The vaccine process nears a new phase, Biden plans his pandemic response, and the winter surge arrives. Here’s what you should know:
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Pfizer may soon have a vaccine—but challenges lie ahead
Pfizer and BioNTech put out a press release this week announcing that its Covid-19 vaccine is more than 90 percent effective for participants who were definitely Covid-free before the trial started then developed symptomatic cases. So far, there have been no serious safety concerns. The first of its kind, this vaccine is made up of mRNA that helps the body make proteins that train the immune system to recognize SARS-CoV-2. Pfizer will likely have the safety data it needs to apply for FDA approval by the end of the month. If it’s greenlit, it will be the first mRNA vaccine cleared for use in humans. Moderna, which is also making an mRNA vaccine, is expected to release early data in the coming days as well.
Though an approved vaccine would be exciting, distributing the Pfizer shot comes with its share of logistical problems. It requires two doses and must be stored at -94 degrees Fahrenheit or -70 degrees Celcius in order to be effective, which will make distribution across the US—not to mention worldwide—difficult and complicated. Then there’s the fraught question of who should get it first. Regardless, inoculating the whole world will require more than Pfizer’s vaccine alone.
Biden plans his coronavirus response as a new outbreak hits the Trump administration
Earlier this week, Joe Biden announced the members of his coronavirus task force. The 13-member team of doctors and health experts will help the president-elect develop a plan for tackling the pandemic and work with governors to develop consistent messaging at the state and federal levels. Separately, he is also forming a special transition team for coordinating the Biden White House’s coronavirus response with other federal agencies. Yesterday Biden also joined Democratic legislators in demanding a new stimulus package before the end of 2020.
Meanwhile, yet another coronavirus outbreak has hit the White House, likely after a crowded party on election night. Mark Meadows, the president’s chief of staff, and campaign adviser Corey Lewandowski are among those who have tested positive. More than 130 Secret Service officers who protect the president and the White House have recently been ordered to isolate or quarantine as well.
As people migrate indoors, cases rise in record numbers
As winter approaches, the pandemic continues to accelerate at an alarming rate: It has been just over a week since cases in the US first topped 100,000, and yesterday there were more than 160,000. In response, governors in Ohio and Utah have instituted mask mandates, and those in Illinois, Maryland, and Washington have raised the possibility of reinstating stricter lockdowns. And with the holidays just a few weeks away, experts are emphasizing that there is no way to travel and gather with family that is completely risk-free.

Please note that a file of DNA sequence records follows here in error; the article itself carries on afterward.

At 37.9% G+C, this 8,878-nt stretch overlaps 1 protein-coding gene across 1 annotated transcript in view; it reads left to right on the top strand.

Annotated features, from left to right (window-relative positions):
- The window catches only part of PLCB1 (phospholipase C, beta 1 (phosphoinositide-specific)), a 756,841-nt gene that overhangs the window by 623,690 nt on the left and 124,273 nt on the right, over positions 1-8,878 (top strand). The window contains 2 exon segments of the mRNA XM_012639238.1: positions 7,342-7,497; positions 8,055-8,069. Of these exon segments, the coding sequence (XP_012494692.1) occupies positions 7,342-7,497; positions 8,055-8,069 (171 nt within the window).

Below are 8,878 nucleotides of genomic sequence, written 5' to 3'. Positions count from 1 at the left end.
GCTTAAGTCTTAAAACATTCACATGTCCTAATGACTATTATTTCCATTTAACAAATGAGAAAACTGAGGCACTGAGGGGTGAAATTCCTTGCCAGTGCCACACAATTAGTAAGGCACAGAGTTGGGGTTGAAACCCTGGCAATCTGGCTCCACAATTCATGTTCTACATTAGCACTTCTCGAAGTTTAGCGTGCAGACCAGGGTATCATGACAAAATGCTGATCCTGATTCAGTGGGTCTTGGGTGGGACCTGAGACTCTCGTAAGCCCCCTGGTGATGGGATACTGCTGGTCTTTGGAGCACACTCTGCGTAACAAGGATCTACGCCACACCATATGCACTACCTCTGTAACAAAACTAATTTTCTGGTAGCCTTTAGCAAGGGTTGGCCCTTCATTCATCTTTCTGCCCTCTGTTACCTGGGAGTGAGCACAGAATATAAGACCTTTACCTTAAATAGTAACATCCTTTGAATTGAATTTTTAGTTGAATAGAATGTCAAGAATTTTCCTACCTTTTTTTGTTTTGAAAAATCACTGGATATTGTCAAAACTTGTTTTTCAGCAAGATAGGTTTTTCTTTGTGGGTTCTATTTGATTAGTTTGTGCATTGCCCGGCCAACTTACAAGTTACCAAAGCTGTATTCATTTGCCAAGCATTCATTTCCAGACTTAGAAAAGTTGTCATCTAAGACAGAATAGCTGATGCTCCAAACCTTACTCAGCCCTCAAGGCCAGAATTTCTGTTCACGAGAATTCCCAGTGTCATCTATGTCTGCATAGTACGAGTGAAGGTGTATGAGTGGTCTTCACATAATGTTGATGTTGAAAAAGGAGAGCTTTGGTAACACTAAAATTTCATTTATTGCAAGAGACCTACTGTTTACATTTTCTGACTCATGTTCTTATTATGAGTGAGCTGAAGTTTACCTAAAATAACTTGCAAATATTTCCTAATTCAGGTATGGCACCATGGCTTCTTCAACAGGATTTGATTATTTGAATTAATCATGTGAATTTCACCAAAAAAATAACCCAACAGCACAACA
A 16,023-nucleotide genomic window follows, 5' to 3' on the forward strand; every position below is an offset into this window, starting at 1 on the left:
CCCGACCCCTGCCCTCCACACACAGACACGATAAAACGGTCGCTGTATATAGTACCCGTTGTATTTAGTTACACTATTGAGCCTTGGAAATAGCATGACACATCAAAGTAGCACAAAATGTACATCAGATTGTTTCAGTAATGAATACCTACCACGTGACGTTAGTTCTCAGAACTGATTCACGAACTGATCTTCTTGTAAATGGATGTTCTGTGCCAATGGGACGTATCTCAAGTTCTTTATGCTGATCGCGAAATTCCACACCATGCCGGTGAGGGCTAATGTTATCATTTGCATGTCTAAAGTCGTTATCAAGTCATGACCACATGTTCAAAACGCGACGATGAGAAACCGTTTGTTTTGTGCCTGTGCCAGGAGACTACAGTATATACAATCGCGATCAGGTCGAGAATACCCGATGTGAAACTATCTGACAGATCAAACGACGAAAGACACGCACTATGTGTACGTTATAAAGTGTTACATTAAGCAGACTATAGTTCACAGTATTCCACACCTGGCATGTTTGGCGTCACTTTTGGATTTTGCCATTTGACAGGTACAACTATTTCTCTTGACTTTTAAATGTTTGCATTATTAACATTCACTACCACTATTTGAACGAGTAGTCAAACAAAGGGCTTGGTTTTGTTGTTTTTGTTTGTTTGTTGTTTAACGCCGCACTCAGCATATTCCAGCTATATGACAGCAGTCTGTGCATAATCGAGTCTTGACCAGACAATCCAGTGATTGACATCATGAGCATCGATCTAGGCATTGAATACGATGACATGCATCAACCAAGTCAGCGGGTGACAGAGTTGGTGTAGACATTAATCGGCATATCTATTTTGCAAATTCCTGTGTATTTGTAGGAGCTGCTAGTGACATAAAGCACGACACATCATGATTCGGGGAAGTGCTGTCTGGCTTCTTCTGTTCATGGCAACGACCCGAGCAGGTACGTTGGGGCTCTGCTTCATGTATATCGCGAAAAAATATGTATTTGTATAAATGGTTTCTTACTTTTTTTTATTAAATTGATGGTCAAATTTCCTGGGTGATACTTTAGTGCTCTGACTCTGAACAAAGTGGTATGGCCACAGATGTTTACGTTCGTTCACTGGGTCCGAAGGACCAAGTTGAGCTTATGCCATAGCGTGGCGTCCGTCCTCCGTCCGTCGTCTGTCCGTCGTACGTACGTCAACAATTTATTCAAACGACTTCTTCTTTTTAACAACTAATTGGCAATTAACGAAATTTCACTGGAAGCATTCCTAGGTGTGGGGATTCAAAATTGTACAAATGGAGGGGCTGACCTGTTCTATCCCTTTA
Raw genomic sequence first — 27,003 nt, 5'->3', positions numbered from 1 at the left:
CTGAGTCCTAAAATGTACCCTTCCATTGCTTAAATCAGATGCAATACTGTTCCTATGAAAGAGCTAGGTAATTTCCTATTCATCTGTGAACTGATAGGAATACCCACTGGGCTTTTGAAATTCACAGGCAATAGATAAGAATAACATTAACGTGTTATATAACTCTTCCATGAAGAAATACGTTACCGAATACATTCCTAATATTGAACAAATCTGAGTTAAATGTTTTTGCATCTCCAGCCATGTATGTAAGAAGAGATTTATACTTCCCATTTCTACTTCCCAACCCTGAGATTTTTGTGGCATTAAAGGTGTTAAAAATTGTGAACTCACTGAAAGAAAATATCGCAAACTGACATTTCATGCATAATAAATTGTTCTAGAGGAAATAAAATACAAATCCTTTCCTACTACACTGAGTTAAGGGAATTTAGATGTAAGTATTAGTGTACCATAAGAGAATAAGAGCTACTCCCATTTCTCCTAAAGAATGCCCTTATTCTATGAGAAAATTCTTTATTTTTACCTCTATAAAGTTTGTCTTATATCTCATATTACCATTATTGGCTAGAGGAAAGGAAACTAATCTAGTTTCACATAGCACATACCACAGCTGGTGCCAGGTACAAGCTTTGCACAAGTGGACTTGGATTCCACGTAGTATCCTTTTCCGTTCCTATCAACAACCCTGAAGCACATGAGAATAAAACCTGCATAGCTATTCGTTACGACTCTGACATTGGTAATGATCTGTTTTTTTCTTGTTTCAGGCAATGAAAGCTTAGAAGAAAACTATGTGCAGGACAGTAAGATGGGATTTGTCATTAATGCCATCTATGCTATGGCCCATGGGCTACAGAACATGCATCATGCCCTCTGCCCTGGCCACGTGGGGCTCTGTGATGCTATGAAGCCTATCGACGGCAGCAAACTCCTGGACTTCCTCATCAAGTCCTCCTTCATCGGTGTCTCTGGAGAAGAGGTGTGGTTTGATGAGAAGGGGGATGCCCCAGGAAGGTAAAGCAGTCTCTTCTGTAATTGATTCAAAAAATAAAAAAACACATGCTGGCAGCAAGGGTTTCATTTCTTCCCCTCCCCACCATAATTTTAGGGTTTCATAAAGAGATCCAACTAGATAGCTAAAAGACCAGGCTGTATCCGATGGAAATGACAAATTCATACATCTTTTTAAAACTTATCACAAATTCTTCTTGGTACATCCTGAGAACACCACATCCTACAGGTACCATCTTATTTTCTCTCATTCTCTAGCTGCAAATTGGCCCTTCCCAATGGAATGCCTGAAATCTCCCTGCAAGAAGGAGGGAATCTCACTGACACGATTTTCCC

Part of the problem is that people are more likely to gather indoors as the weather cools and daylight hours wane. New research found that crowded indoor venues may have accounted for eight in 10 new cases in the early months of the pandemic. How can we make our indoor spaces safer? Given that viruses have an easier time spreading through dry air, researchers are investigating whether humidifiers could help keep Covid-19 at bay inside. Questions about air quality and flow could create the opportunity to transform how we ventilate buildings for the better.
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Something to Read
In April, writer Patrice Peck started Coronavirus News for Black Folks, a newsletter highlighting the disproportionate impact of the pandemic on the Black community. In the months since, she’s built a new community and gained new insight into the work of her forebears.
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What is ‘proning,’ and does it help Covid-19 patients?
Proning, an emergency medical procedure, entails flipping people over onto their stomachs. Doing this allows gravity to pull fluid away from the back of the body and make more space for oxygen in the lungs. It’s also safer for health care workers trying to avoid getting sick. It hasn’t been the subject of much research or attention, in part because it’s so simple it almost seems a misnomer to call it a “medical procedure.” But it’s become much more widespread since the spring, and some experts say this could be part of the reason why we’re seeing fewer deaths even as cases rise.